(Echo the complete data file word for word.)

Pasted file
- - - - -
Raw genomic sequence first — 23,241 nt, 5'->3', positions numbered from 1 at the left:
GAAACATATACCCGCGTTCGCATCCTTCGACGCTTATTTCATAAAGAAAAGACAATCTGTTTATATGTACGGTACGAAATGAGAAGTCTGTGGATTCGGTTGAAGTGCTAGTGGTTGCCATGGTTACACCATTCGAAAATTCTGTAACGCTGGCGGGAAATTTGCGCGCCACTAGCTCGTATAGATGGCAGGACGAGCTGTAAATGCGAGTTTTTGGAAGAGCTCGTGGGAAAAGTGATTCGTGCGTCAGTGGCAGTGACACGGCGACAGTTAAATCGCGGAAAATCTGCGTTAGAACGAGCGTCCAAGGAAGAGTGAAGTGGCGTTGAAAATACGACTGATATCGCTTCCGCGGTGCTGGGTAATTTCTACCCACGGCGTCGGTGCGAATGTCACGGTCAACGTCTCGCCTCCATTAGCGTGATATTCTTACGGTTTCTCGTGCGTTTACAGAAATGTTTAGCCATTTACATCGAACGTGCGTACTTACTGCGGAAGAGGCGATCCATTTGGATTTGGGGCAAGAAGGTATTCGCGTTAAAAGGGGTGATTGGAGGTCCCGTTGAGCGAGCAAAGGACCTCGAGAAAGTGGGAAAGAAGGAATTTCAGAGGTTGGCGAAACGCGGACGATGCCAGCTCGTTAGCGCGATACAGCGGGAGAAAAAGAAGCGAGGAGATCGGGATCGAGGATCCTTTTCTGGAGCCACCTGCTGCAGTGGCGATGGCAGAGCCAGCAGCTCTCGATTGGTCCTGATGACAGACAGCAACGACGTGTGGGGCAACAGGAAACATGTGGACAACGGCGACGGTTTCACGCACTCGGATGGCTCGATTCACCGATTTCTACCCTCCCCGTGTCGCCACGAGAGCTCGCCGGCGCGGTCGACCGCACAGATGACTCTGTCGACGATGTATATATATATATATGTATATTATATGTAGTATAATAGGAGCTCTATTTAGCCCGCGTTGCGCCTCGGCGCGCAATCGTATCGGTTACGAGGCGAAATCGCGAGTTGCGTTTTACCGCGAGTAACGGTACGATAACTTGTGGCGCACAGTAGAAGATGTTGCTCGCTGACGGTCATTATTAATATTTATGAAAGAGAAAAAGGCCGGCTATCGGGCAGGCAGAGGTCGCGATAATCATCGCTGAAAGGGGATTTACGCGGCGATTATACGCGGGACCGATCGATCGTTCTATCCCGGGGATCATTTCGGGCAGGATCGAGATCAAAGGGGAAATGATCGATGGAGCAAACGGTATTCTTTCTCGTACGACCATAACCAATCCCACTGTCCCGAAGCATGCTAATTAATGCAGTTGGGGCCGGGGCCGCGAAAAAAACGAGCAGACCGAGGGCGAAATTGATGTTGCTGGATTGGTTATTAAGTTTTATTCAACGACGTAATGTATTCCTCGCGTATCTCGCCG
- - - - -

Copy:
Raw genomic sequence first — 23,241 nt, 5'->3', positions numbered from 1 at the left:
GAAACATATACCCGCGTTCGCATCCTTCGACGCTTATTTCATAAAGAAAAGACAATCTGTTTATATGTACGGTACGAAATGAGAAGTCTGTGGATTCGGTTGAAGTGCTAGTGGTTGCCATGGTTACACCATTCGAAAATTCTGTAACGCTGGCGGGAAATTTGCGCGCCACTAGCTCGTATAGATGGCAGGACGAGCTGTAAATGCGAGTTTTTGGAAGAGCTCGTGGGAAAAGTGATTCGTGCGTCAGTGGCAGTGACACGGCGACAGTTAAATCGCGGAAAATCTGCGTTAGAACGAGCGTCCAAGGAAGAGTGAAGTGGCGTTGAAAATACGACTGATATCGCTTCCGCGGTGCTGGGTAATTTCTACCCACGGCGTCGGTGCGAATGTCACGGTCAACGTCTCGCCTCCATTAGCGTGATATTCTTACGGTTTCTCGTGCGTTTACAGAAATGTTTAGCCATTTACATCGAACGTGCGTACTTACTGCGGAAGAGGCGATCCATTTGGATTTGGGGCAAGAAGGTATTCGCGTTAAAAGGGGTGATTGGAGGTCCCGTTGAGCGAGCAAAGGACCTCGAGAAAGTGGGAAAGAAGGAATTTCAGAGGTTGGCGAAACGCGGACGATGCCAGCTCGTTAGCGCGATACAGCGGGAGAAAAAGAAGCGAGGAGATCGGGATCGAGGATCCTTTTCTGGAGCCACCTGCTGCAGTGGCGATGGCAGAGCCAGCAGCTCTCGATTGGTCCTGATGACAGACAGCAACGACGTGTGGGGCAACAGGAAACATGTGGACAACGGCGACGGTTTCACGCACTCGGATGGCTCGATTCACCGATTTCTACCCTCCCCGTGTCGCCACGAGAGCTCGCCGGCGCGGTCGACCGCACAGATGACTCTGTCGACGATGTATATATATATATATGTATATTATATGTAGTATAATAGGAGCTCTATTTAGCCCGCGTTGCGCCTCGGCGCGCAATCGTATCGGTTACGAGGCGAAATCGCGAGTTGCGTTTTACCGCGAGTAACGGTACGATAACTTGTGGCGCACAGTAGAAGATGTTGCTCGCTGACGGTCATTATTAATATTTATGAAAGAGAAAAAGGCCGGCTATCGGGCAGGCAGAGGTCGCGATAATCATCGCTGAAAGGGGATTTACGCGGCGATTATACGCGGGACCGATCGATCGTTCTATCCCGGGGATCATTTCGGGCAGGATCGAGATCAAAGGGGAAATGATCGATGGAGCAAACGGTATTCTTTCTCGTACGACCATAACCAATCCCACTGTCCCGAAGCATGCTAATTAATGCAGTTGGGGCCGGGGCCGCGAAAAAAACGAGCAGACCGAGGGCGAAATTGATGTTGCTGGATTGGTTATTAAGTTTTATTCAACGACGTAATGTATTCCTCGCGTATCTCGCCG